* Newsletter April 2019
* Eyelid Inflammation
* Latest news
Newsletter April 2019
Dear reader,

In this month's newsletter we would like to inform you about eyelid inflammation or blepharitis. This often is a long-term inflammation where the hair follicles and the oil glands in the eyelid are inflamed. It is a common cause of eye irritation and can occur at all ages.
Having been the familiar face at our reception for nearly 7 years, Jolanda has decided to leave Centro Mar y Salud. Jolanda has been a great asset to our team due to her friendly customer approach and her in-depth nursing knowledge. We wish Jolanda all the best and success with her new job and the challenges that come with it.

Kind regards, 
Bernadette Veeger
About 40-50% of the adult population have had an eyelid inflammation (or blepharitis) at some point in their life.
There are 2 types of eyelid inflammation with different causes:
  • Anterior blepharitis: the front part of the rim of the eyelid is inflamed and is red and irritated.
  • Posterior blepharitis: an inflammation of the oil glands in the inner eyelid, known as the Meibomian glands. The oil gland becomes congested but the oil production in the gland continues, causing the gland to become clogged and irritated. Often this is not visible on the outside of the eyelid. You will suffer from dry eyes, irritation and/or a burning sensation. Less oil is added to the tear film and less tear liquid is produced.
The following symptoms may be from a blepharitis:
Itchiness, irritation, sense of dry eyes, flakes or crusts at the base of the eye lashes, red eyes, infected eyes, a burning sensation, damaged cornea.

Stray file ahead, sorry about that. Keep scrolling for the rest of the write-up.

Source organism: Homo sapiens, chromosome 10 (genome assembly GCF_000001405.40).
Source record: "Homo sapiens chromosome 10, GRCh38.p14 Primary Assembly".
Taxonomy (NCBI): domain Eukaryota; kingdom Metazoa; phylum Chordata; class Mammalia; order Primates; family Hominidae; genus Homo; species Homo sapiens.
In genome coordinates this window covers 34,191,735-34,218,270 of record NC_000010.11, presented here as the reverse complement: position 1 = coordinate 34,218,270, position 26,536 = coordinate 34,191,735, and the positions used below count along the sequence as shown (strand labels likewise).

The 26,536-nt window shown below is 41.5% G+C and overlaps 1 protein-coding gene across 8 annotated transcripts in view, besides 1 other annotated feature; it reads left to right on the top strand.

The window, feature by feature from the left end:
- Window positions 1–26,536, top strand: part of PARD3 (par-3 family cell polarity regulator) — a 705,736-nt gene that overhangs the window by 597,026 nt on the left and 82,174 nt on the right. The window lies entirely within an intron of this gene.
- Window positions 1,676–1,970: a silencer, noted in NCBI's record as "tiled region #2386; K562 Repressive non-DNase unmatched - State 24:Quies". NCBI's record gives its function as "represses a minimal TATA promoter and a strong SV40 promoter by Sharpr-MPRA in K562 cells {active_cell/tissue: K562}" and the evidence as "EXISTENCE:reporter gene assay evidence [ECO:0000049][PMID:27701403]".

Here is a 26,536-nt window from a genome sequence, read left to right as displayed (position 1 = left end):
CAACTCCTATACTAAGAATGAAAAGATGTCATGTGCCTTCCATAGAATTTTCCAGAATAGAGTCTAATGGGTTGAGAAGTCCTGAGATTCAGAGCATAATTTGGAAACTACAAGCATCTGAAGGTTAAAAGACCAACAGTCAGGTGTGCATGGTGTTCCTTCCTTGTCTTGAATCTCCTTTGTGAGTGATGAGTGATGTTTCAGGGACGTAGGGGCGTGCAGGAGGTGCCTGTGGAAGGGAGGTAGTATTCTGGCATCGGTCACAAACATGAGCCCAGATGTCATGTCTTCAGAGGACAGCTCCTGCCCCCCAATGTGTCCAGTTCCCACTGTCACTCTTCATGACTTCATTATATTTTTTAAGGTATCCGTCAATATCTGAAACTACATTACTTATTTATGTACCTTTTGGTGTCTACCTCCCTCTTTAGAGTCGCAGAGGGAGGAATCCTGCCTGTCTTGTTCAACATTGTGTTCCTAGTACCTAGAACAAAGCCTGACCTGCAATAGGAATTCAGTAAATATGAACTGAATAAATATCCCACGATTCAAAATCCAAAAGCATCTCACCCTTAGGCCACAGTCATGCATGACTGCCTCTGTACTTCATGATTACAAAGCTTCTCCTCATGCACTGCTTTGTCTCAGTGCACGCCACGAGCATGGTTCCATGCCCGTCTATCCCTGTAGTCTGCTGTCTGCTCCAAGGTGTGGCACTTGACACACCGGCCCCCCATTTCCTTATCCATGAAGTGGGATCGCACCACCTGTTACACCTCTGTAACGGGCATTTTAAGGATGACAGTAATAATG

The symptoms often persist for a long time and can, at times, get worse.
A blepharitis is not caused by a lack of hygiene. Usually you have a certain proneness for getting this inflammation. It can be more common in patients with skin conditions such as eczema. A bacterium, parasite or a mite can also cause this inflammation.

The aim of the treatment is to make the glands in the eyelids to work as good as possible. Blepharitis is a chronic condition that will never completely disappear, therefore you need to continue to treat your eyes at least twice a week after the symptoms have reduced.
You can do this by putting a warm eye compress or a warm, clean washcloth on your closed eyes. The warm water ensures that the oil in the glands and the scabs, flakes or crusts between the lashes become softer. It takes at least 10 minutes for the oil to soften. After 2-3 minutes you put the compress or washcloth in warm water again, then back on your eyes, and repeat this several (3-4) times. Diluted babyshampoo may be added to the warm water.
Then wring out the washcloth and rub it over the edges where the eyelashes are (not the skin of the eyelids). Do this twice a day for the first week, then daily or at least 3 times a week.
If your doctor prescibes a cream, apply it to the eyelid edges after soaking and massaging the eyelid edges.
For any further questions you may contact us.

Latest news
  • Our specialists will be available for appointments on the following dates:
    • Dr. Pedro Chinchurreta, cardiologist: Thursday 2nd and 30th of May.
    • Dr. Manio Maravic, neurologist: Wednesday 8th and 15th of May.
    • Dr. Vicente Aneri Más, dermatologist: Friday 3rd and 31st of May.
    • Dr. Victor Aguilar, gastroenterologist: Friday 10th of May.
    • Janet van Dam, Thermal Imaging Therapist: from 26th until 29th of April.
  • We will be closed on Wednesday the 1st of May for a national holiday.
  • For more information or to make an appointment you can contact us on 952 532 065 or
Centro Mar Y Salud, paseo marítimo 4, El Morche,